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Allen Telescope Array
Detecting evidence of extraterrestrial civilizations might depend on economics as much as technology. (credit: SETI Institute)

The economic alien

Speculating about what an alien race might believe, think, or do has a definite fascination. Of course, it is nearly pure speculation; we simply don’t know enough about intelligence in the universe yet to reach even any tentative conclusions. It’s also important to remember that speculation is human speculation, and may not, therefore, have anything at all to do with the thought patterns of an intelligent species that evolved along its own path.

With that disclaimer firmly in mind, let’s look at the “Park Hypothesis” as put forth by Michael Huang in a recent TSR article. (See “The Park hypothesis”, The Space Review, May 30, 2006) Of course it’s possible another race would choose not to develop spaceflight. Human spaceflight over the long term is not yet guaranteed. However, as Mr. Huang points out, those civilizations that limit themselves to one planet will not last indefinitely. We should also note that not every civilization will develop high technology. For those that do not, even though the species might have the necessary intelligence, the question of whether to develop spaceflight will never come up.

Much of the SETI community tend to assume the only reason any civilization would develop space technology is to do scientific research. At some point, however, a technological civilization confined to one planet will likely be driven to look into space for energy, resources, new manufacturing opportunities, and more.

In essence, then, The Park Hypothesis is only applicable to civilizations that have developed a technological base capable of supporting spaceflight. How likely is it that a civilization would go so far technologically, and decide to go no further? We don’t know. Speculating, however, we can fairly surmise that a technological base able to throw robots into space, for example, will also have begun to transform society. Production of industry will have reached a formidable level. The material wealth of the society may have begun an historic boom. Science will have begun to ask more interesting, more profound questions than ever before. Advanced robotic probes imply powerful, tiny computers, which would open an array of possibilities. The quality of medical care might well be on the rise. Would a society in that situation decide to push no further?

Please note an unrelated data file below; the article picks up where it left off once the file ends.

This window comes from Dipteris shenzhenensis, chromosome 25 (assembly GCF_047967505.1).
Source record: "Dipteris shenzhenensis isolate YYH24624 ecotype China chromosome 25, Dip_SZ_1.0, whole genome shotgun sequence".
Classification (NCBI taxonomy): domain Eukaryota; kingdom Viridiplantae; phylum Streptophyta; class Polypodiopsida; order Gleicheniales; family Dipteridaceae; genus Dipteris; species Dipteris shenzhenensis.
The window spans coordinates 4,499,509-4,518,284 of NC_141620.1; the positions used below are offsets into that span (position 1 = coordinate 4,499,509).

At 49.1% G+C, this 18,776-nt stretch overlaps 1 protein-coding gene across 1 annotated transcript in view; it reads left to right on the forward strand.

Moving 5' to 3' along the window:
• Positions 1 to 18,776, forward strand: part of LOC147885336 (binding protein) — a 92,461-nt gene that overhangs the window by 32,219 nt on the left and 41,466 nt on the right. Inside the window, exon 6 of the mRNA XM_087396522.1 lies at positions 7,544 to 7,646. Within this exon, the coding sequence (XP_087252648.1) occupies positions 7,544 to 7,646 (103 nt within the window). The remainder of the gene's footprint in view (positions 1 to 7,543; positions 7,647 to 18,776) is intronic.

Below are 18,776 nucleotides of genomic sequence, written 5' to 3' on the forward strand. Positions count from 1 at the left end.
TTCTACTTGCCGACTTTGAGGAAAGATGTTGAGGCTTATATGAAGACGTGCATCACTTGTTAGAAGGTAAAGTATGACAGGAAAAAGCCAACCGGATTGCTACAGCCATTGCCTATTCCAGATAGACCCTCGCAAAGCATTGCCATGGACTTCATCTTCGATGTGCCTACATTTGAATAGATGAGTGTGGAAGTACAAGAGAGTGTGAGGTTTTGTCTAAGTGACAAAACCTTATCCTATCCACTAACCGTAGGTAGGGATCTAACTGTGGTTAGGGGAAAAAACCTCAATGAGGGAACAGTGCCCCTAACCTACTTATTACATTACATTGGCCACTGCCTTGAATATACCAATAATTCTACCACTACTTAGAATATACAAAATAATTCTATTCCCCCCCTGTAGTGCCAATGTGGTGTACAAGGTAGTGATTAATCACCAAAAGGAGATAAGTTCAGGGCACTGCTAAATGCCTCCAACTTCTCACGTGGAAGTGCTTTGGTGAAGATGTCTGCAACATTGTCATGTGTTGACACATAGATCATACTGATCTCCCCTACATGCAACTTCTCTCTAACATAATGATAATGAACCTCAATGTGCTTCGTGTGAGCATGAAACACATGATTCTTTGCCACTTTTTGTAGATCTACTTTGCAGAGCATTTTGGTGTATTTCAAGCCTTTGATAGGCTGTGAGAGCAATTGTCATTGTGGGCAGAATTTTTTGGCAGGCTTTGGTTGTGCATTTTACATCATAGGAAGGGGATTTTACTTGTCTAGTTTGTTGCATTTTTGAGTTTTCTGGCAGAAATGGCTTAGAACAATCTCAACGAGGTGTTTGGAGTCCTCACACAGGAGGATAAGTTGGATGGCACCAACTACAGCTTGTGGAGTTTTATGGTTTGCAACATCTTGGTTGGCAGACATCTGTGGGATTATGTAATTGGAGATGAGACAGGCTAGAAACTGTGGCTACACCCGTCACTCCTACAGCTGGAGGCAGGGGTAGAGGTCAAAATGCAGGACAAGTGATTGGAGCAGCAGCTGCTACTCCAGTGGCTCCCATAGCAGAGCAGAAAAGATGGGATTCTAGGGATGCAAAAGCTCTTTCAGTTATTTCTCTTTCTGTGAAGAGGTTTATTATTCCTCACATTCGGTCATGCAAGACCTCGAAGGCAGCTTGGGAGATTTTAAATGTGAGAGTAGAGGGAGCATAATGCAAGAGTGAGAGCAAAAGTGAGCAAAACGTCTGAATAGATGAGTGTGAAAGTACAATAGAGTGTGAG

There is also a more fundamental economic principle that would eventually exert itself. Mr. Park and much of the SETI community tend to assume the only reason any civilization would develop space technology is to do scientific research. At some point, however, a technological civilization confined to one planet will likely be driven to look into space for energy, resources, new manufacturing opportunities in different gravity fields or in different physical environments, and more. Could off-planet economic development be accomplished using only robots in space? Perhaps. To be efficiently accomplished, however, those robots would need to be extraordinarily advanced from the start of space development activities. Otherwise, a motivated, educated member of that race would be able to do much more on site, much faster.

Once a race had routine access to an orbit of its home planet, it would also have easy access to the rest of its home solar system, at least in terms of energy requirements. A capability to visit sister worlds would evolve from the development of an ability to live in space for long periods for economic reasons. Would every race in that situation fly to other planets, and eventually to other stars? Who knows? Fermi’s famous question might suggest other species have stayed home, but Fermi was a physicist, not an entrepreneur.

If economic realities would tend to drive a technological civilization into space and eventually to the stars, where are they? That answer has eluded us for fifty years, but fifty Earth years is no time at all in the history of the universe.


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